Brian recently did a short bio video with us (which you can watch HERE). In the video he mentioned that people ask him why he works out if he already does so much physical work?! Brian’s answer reflects the distinction between exercise and the type of work he does:

“I couldn’t do my work without working out”

Let me break this apart a bit. The definition of exercise is activity for the PURPOSE of increasing health and fitness. Therefore, the distinction is in the purpose of the activity. Although Brian is burning a ton of calories doing his work, he is not working for the PURPOSE of improving his health.

#2) NEAT

Which brings us to the second sub-category in activity. What Brian is doing in his daily work is what you call NEAT.

NEAT is an acronym that stands for Non-Exercise Activity Thermogenesis. Basically, anything that you don’t do that is not exercise (remember, PURPOSEFUL activity) fits here. This can be cutting the grass or doing laundry or walking around the mall while you’re shopping.

For the overall Activity category, there can be a 2,000 calorie deficit in your daily energy expenditure. So, somewhere in here you could be missing 2,000 calories a day! But, which one of these sub-categories accounts for the majority of those missing calories?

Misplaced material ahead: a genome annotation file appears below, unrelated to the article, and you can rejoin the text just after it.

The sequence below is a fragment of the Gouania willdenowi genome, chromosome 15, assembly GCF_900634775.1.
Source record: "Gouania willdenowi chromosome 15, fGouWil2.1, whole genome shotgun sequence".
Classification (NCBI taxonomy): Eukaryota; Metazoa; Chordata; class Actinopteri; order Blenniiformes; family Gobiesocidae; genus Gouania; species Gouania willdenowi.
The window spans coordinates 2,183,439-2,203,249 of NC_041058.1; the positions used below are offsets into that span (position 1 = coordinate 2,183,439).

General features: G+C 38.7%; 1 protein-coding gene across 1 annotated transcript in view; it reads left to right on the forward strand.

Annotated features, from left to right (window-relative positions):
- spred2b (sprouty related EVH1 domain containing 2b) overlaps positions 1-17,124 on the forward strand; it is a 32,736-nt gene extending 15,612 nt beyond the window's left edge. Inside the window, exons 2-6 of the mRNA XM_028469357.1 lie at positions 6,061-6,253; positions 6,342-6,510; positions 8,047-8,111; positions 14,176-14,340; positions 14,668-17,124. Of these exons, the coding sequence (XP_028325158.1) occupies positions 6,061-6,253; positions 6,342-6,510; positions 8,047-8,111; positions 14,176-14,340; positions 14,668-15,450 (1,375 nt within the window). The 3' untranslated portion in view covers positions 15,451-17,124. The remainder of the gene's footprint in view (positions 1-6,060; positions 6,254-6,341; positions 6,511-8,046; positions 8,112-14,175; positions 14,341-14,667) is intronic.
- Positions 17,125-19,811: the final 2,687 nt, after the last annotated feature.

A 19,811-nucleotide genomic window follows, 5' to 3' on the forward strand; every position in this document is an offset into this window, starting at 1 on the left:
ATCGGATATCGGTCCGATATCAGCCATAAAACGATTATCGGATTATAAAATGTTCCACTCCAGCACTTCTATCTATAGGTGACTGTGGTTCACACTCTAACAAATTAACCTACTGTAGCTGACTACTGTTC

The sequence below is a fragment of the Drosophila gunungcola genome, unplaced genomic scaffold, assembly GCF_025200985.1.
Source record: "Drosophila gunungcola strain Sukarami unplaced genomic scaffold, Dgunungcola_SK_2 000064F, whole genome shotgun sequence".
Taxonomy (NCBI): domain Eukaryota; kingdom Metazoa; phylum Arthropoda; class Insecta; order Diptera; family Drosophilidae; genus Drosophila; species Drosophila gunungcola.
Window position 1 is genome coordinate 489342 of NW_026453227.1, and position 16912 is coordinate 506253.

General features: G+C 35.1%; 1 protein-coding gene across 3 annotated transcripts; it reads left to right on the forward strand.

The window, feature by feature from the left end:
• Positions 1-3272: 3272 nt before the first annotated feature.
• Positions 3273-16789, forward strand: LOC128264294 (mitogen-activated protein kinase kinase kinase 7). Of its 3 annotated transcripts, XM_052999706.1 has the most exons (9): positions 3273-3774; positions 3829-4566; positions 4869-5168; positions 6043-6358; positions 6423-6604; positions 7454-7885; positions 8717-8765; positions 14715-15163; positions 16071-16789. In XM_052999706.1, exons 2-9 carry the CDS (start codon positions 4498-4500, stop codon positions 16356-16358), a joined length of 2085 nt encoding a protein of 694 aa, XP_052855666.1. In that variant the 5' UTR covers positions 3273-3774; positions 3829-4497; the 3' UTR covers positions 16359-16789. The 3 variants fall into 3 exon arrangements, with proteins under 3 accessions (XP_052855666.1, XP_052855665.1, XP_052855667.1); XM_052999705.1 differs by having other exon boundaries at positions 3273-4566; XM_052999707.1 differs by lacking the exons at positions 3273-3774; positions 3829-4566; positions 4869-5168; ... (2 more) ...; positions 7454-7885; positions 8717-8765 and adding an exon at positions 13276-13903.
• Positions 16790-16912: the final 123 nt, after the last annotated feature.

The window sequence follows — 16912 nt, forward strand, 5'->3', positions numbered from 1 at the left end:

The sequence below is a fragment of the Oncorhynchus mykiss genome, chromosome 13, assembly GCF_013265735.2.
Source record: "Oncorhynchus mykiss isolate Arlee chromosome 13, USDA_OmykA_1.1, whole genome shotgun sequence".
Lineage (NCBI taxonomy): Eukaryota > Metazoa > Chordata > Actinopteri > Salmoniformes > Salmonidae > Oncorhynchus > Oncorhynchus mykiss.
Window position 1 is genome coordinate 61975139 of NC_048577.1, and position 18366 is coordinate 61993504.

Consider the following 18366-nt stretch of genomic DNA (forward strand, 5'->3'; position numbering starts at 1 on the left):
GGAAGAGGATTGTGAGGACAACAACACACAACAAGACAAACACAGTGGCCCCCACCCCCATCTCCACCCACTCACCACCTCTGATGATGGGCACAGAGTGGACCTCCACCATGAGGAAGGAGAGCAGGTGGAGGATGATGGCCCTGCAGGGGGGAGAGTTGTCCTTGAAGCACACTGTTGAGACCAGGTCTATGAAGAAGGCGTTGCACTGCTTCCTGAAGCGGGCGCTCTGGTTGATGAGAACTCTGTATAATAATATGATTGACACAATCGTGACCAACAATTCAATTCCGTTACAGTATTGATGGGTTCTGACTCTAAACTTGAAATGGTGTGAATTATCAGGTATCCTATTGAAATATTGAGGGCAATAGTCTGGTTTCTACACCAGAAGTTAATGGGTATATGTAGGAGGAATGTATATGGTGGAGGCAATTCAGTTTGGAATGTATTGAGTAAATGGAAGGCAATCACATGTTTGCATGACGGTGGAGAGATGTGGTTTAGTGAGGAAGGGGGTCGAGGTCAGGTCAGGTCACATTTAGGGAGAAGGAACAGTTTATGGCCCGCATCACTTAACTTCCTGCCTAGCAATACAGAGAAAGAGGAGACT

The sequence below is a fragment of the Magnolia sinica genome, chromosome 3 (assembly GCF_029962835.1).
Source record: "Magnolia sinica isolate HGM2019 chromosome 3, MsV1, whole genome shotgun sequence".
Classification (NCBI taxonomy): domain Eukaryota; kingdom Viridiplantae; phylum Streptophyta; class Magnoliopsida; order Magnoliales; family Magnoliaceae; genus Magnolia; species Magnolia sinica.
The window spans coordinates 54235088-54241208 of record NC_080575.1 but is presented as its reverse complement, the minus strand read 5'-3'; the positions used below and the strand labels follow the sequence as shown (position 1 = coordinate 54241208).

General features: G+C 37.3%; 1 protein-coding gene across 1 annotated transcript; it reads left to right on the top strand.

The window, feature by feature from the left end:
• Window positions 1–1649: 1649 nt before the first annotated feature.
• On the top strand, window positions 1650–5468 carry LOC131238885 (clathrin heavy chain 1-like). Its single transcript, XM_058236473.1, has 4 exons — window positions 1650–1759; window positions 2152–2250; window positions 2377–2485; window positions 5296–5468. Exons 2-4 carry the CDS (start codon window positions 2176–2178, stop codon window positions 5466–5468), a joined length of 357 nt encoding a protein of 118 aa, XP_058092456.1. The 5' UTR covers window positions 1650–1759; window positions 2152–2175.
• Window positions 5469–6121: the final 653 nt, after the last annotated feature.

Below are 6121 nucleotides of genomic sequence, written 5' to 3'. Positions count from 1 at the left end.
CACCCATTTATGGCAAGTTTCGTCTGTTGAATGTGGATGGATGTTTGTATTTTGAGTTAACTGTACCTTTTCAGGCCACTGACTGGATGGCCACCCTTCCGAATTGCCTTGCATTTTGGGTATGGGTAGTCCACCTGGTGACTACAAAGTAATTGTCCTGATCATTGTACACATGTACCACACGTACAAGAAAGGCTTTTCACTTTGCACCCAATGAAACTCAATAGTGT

Let’s break it down and see. The average person who exercises burns about 300 calories per exercise session. That means that NEAT accounts for approximately 1700 missed calories throughout the day!

So what can you start to do to increase your NEAT and make up for this deficit?

Fight Your Lazy Elephant

Your mind is divided into 2 parts: your conscious and subconscious minds. Think your subconscious mind as an elephant, meandering about, doing what it wants to do, controlling things almost every step of the way. You conscious mind, on the other hand, is the rider on top of the elephant. The rider tries to pull, prod, and steer the elephant in different directions. Sometimes this works, other times it doesn’t.